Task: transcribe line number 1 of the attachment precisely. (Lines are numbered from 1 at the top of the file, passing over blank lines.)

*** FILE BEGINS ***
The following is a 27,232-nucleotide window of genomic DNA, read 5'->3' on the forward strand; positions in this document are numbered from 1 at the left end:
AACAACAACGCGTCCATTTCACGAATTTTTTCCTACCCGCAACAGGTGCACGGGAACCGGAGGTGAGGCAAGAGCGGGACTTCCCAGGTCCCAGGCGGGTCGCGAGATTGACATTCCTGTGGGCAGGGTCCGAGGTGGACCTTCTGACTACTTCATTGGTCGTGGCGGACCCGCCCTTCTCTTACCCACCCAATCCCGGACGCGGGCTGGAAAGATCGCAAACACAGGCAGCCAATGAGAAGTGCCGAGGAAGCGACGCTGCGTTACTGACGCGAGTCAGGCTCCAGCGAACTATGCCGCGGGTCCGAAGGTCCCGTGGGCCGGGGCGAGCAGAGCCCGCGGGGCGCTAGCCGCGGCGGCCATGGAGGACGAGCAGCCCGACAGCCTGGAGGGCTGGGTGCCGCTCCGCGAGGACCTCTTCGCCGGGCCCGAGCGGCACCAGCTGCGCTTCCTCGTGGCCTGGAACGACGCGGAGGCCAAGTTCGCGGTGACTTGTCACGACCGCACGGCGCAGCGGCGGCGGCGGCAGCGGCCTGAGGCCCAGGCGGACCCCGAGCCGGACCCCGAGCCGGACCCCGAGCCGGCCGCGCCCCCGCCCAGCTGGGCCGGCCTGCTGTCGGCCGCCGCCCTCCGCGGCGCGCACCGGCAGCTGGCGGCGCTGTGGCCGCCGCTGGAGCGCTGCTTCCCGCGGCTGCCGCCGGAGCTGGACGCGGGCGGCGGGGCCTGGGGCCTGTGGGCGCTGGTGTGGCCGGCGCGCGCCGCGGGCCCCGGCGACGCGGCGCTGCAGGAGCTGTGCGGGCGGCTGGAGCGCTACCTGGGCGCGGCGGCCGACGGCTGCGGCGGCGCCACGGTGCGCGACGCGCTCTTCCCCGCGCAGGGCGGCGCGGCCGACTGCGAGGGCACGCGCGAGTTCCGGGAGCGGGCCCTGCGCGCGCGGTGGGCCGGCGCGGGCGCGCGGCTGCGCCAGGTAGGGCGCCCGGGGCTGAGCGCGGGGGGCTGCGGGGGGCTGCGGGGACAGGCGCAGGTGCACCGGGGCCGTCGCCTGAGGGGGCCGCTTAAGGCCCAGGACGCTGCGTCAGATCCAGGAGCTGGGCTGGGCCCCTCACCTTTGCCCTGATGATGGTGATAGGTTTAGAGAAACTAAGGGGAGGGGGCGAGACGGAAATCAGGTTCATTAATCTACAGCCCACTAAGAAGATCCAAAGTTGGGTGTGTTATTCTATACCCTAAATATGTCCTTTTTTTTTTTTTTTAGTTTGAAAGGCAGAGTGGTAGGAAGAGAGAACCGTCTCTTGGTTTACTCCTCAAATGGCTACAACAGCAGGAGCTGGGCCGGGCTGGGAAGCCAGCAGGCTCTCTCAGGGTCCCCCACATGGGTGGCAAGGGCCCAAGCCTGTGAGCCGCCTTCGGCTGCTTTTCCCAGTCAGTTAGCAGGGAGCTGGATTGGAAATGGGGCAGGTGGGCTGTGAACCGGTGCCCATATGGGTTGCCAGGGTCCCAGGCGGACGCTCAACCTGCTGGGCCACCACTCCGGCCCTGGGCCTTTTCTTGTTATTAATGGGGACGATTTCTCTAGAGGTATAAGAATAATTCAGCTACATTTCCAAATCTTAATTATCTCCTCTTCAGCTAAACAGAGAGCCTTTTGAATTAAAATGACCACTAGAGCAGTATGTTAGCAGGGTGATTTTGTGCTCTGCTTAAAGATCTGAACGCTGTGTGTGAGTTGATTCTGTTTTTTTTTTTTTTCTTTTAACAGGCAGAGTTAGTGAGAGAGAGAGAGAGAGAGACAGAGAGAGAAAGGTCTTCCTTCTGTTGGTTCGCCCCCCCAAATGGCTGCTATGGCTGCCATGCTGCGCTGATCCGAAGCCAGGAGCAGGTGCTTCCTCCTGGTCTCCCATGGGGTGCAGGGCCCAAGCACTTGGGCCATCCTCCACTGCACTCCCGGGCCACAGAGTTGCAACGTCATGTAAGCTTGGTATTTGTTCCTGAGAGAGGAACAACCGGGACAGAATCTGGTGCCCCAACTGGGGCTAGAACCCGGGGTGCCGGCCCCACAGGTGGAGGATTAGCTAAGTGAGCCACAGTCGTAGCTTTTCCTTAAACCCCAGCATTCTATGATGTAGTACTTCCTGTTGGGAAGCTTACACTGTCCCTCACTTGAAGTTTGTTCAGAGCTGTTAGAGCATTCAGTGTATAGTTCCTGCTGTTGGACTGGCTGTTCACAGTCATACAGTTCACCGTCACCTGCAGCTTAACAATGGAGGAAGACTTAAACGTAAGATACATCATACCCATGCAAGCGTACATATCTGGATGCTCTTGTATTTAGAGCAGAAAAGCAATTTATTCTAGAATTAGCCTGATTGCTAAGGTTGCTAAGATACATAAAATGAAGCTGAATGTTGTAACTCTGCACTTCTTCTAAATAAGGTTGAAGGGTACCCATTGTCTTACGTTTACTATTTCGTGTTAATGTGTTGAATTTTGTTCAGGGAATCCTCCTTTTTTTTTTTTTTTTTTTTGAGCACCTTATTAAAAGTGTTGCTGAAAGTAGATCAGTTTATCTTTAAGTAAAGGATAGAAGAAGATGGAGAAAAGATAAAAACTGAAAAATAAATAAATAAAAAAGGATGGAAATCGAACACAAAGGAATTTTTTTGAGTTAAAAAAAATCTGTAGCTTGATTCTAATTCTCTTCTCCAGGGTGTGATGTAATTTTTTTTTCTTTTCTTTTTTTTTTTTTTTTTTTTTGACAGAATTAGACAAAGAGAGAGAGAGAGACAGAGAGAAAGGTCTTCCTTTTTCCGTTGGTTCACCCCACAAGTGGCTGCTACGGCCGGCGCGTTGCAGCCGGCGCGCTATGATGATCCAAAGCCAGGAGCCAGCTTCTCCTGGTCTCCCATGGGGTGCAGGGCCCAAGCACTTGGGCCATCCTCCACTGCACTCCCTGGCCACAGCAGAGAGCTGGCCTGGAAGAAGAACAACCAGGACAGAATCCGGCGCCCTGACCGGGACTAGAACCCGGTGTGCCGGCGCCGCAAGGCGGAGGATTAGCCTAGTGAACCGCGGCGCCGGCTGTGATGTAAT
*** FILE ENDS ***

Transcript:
The following is a 27,232-nucleotide window of genomic DNA, read 5'->3' on the forward strand; positions in this document are numbered from 1 at the left end: